Growing up in Arizona, I learned quickly that everything gets to be “too hot!” quite quickly. And now that my own kids are learning the joys of gardening, they’re learning a few of the lessons I had to learn as a child. One of the things they’re learning is the answer to this age-old question: can a garden hose handle hot water?
In general, garden hoses are designed to handle water up to 140 degrees Fahrenheit (60 degrees Celsius). Premium hoses can handle water up to 190°F (87-88°C). Garden hoses aren’t typically connected to a water heater, so the water is heated in the hose via direct sunlight to varying temperatures.
Now, given that most garden hoses don’t come with a temperature range on them, let’s talk more about how garden hoses can handle hot water – and where that hot water comes from.
Garden Hoses Can Handle Temperatures up to 140-190°F
Not all hoses are created equal. The standard garden hose can manage hot water temperatures up to 140° F (60 °C). There are also premium commercial hose brands that use the highest rubber quality. These reports are able to withstand hot water temperatures up to 190° F (87.778°C).
The reason for the rather large range has to do with the building quality and materials. Garden hoses consist of different materials; some are lightweight, some are durable and strong, some can last under the harshest conditions, and some are not. There are also different formulations, making it hard to know which hoses are the high-temperature ones unless they’re labeled as such. Maybe I just need to do more research, but I find that having the labels there has proven to be the best help so far.
Now, 140-degree water is quite hot. That’s a scalding shower.
Experts say that the ideal water temperature is around 70 to 112 °F (20 to 44°C), as this is the optimal temperature for safe human use. According to the Consumer Product Safety Commission (CPSC), the safest temperature for hot water is 120°F (49°C). If the water temperature is higher than that they say, it will cause damage and should be adjusted and checked by a plumber as soon as possible.
Now, most of us don’t hook our garden hoses up to the water heater. Or if we are, it’s a one-time thing while we’re draining it (usually due to sediment build-up and needing to replace the thing). Even so, it would be safer for you (and your garden hose) to let the water cool down before running it through a hose that’s only designed to handle water up to 140 degrees.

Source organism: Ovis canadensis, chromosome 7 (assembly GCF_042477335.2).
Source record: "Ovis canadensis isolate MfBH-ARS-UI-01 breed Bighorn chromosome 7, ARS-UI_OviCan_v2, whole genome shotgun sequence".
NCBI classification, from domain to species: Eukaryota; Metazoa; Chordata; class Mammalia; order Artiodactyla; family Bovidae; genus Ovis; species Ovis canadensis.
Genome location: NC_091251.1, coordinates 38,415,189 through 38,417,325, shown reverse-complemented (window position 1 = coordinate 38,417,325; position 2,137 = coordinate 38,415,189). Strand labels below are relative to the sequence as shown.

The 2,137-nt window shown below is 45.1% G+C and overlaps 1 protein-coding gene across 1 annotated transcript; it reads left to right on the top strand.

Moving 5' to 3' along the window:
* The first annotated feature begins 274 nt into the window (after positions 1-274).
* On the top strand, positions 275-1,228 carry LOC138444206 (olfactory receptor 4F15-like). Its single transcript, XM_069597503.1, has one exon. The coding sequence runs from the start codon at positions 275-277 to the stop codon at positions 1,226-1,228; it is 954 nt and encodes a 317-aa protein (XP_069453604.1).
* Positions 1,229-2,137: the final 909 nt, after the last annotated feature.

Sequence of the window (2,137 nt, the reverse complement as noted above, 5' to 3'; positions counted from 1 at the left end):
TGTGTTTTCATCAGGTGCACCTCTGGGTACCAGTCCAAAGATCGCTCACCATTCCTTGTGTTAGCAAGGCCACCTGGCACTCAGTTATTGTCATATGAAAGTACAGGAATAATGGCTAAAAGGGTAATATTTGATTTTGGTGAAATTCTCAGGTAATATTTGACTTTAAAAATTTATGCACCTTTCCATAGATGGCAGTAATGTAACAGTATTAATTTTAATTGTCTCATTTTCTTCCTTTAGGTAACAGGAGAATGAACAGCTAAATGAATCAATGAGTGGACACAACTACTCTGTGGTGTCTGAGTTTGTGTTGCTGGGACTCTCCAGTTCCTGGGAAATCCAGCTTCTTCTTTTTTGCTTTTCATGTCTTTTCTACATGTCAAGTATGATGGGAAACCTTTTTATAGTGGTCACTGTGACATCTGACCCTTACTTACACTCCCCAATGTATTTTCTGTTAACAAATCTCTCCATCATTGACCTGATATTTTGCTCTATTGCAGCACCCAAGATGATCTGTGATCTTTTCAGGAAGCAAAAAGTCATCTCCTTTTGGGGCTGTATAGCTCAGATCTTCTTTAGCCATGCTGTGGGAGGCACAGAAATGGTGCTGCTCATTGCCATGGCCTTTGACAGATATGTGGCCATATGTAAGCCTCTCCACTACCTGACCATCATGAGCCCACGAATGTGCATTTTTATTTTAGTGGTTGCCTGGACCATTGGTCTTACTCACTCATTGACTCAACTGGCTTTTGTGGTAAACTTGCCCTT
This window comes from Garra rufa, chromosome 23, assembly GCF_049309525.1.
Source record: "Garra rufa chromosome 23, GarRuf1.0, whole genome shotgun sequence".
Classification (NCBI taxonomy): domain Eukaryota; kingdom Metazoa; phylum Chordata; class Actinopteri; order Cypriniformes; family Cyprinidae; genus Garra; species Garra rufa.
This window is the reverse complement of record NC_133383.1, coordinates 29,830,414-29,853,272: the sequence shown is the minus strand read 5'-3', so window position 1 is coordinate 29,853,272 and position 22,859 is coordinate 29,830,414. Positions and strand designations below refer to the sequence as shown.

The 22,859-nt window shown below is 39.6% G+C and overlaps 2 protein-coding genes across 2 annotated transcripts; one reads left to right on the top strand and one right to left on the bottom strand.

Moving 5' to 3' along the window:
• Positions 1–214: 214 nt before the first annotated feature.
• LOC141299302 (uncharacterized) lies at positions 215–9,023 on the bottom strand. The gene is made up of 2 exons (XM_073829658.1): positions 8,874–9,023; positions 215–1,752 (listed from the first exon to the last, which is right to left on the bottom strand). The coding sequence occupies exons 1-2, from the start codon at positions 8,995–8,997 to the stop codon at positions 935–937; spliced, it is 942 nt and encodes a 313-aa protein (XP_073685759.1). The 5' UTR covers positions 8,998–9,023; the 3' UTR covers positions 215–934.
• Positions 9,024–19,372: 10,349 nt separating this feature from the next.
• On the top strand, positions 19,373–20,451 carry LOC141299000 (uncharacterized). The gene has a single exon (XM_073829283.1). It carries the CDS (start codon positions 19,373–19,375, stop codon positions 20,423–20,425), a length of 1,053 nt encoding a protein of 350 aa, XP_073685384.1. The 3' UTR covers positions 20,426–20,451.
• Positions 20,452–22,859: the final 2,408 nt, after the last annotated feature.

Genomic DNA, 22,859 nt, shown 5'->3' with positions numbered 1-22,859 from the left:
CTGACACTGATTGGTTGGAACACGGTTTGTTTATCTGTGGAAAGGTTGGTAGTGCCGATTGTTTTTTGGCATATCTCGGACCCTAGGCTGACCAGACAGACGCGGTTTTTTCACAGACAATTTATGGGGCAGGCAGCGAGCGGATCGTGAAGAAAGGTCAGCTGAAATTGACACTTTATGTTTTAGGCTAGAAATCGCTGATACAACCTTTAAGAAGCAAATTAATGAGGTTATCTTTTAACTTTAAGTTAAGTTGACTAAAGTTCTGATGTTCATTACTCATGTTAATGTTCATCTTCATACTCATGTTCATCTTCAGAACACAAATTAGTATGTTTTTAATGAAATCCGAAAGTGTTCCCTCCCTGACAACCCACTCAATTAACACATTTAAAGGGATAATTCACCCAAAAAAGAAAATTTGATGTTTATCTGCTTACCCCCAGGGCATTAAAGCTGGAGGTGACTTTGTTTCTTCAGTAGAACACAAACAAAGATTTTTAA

So if we don’t purposely use hot water with garden hoses, why then do they get built to withstand such crazy temperatures?
Garden Hoses Are Built to Withstand Hot Temperatures to Keep Us Safer
While hot water is amazing, too-hot water is dangerous to our health and well-being. That’s the nice way to say that “if you use water that’s too hot, you’ll get burned.”
Heat also has a significant impact on our garden hose. Extremely high temperatures can affect our hose’s internal and external temperature. Not knowing the dangers it can cause, some households will roll it up from where it’s mounted; some keep It lying around in their garden under the hot sun. Back in 2016, a USA Today news story reported about a 9-month-old baby who got a second-degree burn from water in a garden hose. The baby’s mom was filling up a kiddie pool with water, and she accidentally sprayed him with the water. It severely scalded his skin.
Now, that was an accident. But it’s a common one that I saw while working as an ER nurse. It’s one I experienced as a child growing up in Phoenix, Arizona. Hoses left laying out in the sun, get hot. And the water inside them reaches temperatures as hot as (or hotter than) inside of a water heater.